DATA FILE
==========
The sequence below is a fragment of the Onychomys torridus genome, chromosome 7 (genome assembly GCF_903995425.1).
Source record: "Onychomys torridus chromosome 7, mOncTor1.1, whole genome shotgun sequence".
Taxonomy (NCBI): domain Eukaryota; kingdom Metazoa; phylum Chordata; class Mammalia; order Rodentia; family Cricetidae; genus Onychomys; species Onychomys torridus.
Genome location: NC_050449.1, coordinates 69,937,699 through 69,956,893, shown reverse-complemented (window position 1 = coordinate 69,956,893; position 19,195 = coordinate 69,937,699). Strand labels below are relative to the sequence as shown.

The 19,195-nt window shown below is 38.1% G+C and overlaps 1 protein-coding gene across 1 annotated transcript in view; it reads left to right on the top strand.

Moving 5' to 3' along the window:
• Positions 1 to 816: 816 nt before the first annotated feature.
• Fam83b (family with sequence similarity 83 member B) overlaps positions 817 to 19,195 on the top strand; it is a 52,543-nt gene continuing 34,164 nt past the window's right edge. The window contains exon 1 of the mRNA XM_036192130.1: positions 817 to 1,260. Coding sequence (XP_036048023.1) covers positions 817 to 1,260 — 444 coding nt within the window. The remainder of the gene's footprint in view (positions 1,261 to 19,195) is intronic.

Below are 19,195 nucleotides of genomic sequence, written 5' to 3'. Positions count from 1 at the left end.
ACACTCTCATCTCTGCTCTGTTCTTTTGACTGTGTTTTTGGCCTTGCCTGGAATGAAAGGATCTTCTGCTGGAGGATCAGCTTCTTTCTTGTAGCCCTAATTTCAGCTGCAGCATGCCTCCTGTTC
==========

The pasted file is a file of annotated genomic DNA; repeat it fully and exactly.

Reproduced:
The sequence below is a fragment of the Onychomys torridus genome, chromosome 7 (genome assembly GCF_903995425.1).
Source record: "Onychomys torridus chromosome 7, mOncTor1.1, whole genome shotgun sequence".
Taxonomy (NCBI): domain Eukaryota; kingdom Metazoa; phylum Chordata; class Mammalia; order Rodentia; family Cricetidae; genus Onychomys; species Onychomys torridus.
Genome location: NC_050449.1, coordinates 69,937,699 through 69,956,893, shown reverse-complemented (window position 1 = coordinate 69,956,893; position 19,195 = coordinate 69,937,699). Strand labels below are relative to the sequence as shown.

The 19,195-nt window shown below is 38.1% G+C and overlaps 1 protein-coding gene across 1 annotated transcript in view; it reads left to right on the top strand.

Moving 5' to 3' along the window:
• Positions 1 to 816: 816 nt before the first annotated feature.
• Fam83b (family with sequence similarity 83 member B) overlaps positions 817 to 19,195 on the top strand; it is a 52,543-nt gene continuing 34,164 nt past the window's right edge. The window contains exon 1 of the mRNA XM_036192130.1: positions 817 to 1,260. Coding sequence (XP_036048023.1) covers positions 817 to 1,260 — 444 coding nt within the window. The remainder of the gene's footprint in view (positions 1,261 to 19,195) is intronic.

Below are 19,195 nucleotides of genomic sequence, written 5' to 3'. Positions count from 1 at the left end.
ACACTCTCATCTCTGCTCTGTTCTTTTGACTGTGTTTTTGGCCTTGCCTGGAATGAAAGGATCTTCTGCTGGAGGATCAGCTTCTTTCTTGTAGCCCTAATTTCAGCTGCAGCATGCCTCCTGTTC